We will be testing the Gaelforce XL tomorrow:
Saturday August 16th
Portsmouth Olympic Harbor
Sorry for the short notice, the decision to test was made difficult by an electronic component that burned out several days ago. However, we managed to find a replacement just in time. Assuming the weather conditions are acceptable, we plan to sail!
Anyone interested in watching is encouraged to attend. Look for the big orange U-Haul truck, we’ll also have a sign.
Please send a message if you are interested, either through facebook or firstname.lastname@example.org
Getting ready for the first test, we spent a few days going over testing equipment. Most challenging was fixing up the two outboard motors we have for our crash-boat Zodiac. We managed to get one of the motors started, but its cooling system wasn’t working. This video is of the second motor, which took longer to start, but has been working flawlessly since.
The second iteration of our electronics PCBs have come back from the manufacturer. We have made many revisions from the original design, and the complexity of the wiring in the computing box should be halved. Making the wiring less complex is essential in being able to diagnose when things go wrong.
We will be taking a time lapse of the construction process (soldering on all the components). Expect updates soon. Furthermore, we expect to have the boat on the water for its first test soon.
I’ve allowed too much time to pass since the last post, a lot of progress has been made since the last one.
The box with all the computing components has been cleaned up. We tested the current setup thoroughly and discovered some changes that need to be made to the custom circuit boards we use. More on that further down.
Part of the key was looking at how we managed power connections to all the components. We added boards with lots of connectors on them for powering components. Before that everything had to be screwed into the posts in the middle, which turned out to be really difficult to manage.
We added a second Arduino (computer) to the electronics to handle some time-critical events that would have made programming difficult on the main Arduino. But the one pictured above is just for getting the prototype figured out, we have sent a new circuit board for manufacturing that will integrate the chip below.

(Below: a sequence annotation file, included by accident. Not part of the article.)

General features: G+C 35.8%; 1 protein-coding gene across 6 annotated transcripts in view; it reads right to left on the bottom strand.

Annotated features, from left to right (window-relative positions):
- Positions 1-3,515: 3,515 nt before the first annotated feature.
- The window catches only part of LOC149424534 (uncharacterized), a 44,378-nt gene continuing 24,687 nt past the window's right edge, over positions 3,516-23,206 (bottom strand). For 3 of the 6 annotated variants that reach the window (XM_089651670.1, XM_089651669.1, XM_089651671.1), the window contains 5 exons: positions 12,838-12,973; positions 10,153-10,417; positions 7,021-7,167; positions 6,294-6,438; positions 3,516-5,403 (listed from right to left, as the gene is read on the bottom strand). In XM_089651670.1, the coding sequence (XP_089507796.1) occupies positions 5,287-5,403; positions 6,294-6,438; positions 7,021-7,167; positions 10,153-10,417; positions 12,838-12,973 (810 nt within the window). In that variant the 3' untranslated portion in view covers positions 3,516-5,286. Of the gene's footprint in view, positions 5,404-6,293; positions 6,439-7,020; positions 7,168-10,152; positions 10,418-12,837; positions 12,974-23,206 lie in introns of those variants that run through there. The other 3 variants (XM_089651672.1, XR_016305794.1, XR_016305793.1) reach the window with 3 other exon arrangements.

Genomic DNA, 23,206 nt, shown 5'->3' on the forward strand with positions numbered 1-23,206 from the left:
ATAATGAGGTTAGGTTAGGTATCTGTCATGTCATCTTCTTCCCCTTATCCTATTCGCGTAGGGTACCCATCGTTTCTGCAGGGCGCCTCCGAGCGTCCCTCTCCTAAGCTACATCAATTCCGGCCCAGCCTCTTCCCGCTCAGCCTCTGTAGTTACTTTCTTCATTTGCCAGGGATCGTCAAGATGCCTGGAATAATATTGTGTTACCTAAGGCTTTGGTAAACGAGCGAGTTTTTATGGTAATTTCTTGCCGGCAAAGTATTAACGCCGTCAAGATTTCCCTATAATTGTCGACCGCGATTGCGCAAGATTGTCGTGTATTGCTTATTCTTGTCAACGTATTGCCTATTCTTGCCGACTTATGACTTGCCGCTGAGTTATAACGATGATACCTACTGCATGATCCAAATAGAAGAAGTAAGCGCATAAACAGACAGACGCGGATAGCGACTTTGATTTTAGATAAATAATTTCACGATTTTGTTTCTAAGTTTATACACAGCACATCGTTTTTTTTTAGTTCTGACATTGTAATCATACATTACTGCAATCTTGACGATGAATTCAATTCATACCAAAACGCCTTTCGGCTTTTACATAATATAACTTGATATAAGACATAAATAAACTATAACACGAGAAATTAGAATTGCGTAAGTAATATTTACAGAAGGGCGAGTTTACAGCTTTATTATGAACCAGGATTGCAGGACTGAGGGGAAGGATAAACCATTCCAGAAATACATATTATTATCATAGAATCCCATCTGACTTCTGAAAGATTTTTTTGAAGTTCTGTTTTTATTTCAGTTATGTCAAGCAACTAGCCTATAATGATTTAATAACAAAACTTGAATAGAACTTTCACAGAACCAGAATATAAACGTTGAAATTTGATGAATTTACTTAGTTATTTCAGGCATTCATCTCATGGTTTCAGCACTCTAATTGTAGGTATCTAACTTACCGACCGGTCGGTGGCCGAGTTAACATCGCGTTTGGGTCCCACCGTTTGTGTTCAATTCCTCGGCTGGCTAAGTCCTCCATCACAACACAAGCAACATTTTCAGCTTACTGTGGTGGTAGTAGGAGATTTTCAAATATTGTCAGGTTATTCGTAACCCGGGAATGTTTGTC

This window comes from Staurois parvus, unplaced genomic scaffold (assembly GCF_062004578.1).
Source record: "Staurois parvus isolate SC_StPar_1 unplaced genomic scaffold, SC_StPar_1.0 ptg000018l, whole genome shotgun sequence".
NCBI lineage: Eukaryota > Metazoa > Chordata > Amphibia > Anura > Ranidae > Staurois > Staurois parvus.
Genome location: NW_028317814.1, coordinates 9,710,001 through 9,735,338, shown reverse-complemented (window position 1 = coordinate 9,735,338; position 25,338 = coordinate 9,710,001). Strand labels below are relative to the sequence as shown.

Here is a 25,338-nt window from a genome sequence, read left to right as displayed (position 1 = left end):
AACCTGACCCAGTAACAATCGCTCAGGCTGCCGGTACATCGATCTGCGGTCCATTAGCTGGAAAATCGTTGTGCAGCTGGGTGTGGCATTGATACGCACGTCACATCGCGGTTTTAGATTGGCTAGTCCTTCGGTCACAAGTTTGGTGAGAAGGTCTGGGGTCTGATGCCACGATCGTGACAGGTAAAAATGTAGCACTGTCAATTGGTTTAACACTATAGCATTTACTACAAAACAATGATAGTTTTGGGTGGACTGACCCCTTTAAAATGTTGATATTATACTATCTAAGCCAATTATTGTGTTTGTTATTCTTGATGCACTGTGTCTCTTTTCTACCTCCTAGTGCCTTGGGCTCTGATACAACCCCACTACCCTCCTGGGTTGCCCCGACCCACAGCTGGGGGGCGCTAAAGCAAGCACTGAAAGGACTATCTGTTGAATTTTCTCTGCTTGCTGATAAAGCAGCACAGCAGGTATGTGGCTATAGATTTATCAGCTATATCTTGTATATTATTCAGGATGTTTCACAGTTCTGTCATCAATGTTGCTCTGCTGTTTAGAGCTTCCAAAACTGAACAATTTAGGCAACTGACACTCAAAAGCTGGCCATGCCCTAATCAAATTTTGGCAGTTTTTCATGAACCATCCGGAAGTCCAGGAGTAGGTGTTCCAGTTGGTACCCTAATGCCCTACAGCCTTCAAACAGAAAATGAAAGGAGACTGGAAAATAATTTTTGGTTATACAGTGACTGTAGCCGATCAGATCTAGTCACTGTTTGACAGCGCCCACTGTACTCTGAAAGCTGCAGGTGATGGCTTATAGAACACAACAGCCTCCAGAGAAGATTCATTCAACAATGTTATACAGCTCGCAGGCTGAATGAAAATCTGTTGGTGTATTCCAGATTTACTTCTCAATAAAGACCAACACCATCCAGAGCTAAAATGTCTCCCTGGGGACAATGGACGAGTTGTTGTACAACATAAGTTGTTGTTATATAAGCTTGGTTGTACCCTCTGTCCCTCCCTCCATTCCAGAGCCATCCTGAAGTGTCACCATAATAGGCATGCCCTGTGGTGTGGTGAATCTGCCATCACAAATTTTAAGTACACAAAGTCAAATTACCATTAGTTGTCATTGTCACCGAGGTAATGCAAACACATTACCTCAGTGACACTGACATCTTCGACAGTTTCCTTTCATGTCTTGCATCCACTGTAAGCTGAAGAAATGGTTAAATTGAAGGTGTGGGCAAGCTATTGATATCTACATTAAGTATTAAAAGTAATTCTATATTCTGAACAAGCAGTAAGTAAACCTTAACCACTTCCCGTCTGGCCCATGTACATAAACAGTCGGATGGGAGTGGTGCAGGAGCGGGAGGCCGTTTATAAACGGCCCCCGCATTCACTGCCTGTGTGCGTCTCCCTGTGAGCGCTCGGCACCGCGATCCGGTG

We’re really looking forward to getting the circuit board that this smaller Arduino will fit into. It will clean up the electronics even further and allow more room for a couple other components we want to add.
One of the challenges, is knowing the position of the motors that control the sails, and exactly how much they are turning at any given time. We added a very accurate optical encoder unit to the bottoms of our motors. This way any movement will show up in the software that runs the boat.
Finally, here is the latest picture of the boat all set up. We performed a quick check on all the systems, and everything is turning out better than expected. All sensors and motors respond as expected, and software has been written to diagnose the state of everything so that we can be sure the boat is working when we test.
We plan to put the boat in the water soon. We had hoped to have the boat on the water already but have experienced some unfortunate mechanical issues. More on that in a later post.
During the past weeks we have almost completed our overhaul of the boats electronic systems. We had a custom PCB made to manage all of the sensor and control signals supplied to the Arduino unit. The following shows the control board with supporting electronic “breakout” shields attached.
The idea is to make everything modular. Note the JST connectors on the left, each one roughly corresponds to one connector on the side of the electronics box. This way, removing things from the box does not require complicated re-wiring of existing components. This next picture shows the current contents of the electronics box.
Right now the box is very messy, and needs some more work before it can be cleaned up. A design revision of the control board is needed to accommodate an additional chip due to some changes we made to the overall design of the electronics. For now however, the entire thing is completely functional and still pretty modular, removing components is not a difficult task.
One major feature that has been added, are the connectors on the side of the box. These are waterproof industrial connectors with a solid latching mechanism that should prevent them from ever unintentionally coming undone.
Just received the first of several PCB designs from the manufacturer. This board takes the raw connections from the on-board batteries and provides several stable voltage lines that get fed to all the other compartments in the boat.
This isn’t the final version for one crucial reason. If one of the fuses blow, that’s the end of the boat’s journey. Our team is currently looking at different solutions to this problem, but until then, we can move the rest of the boats development forward without worrying about shorting our batteries.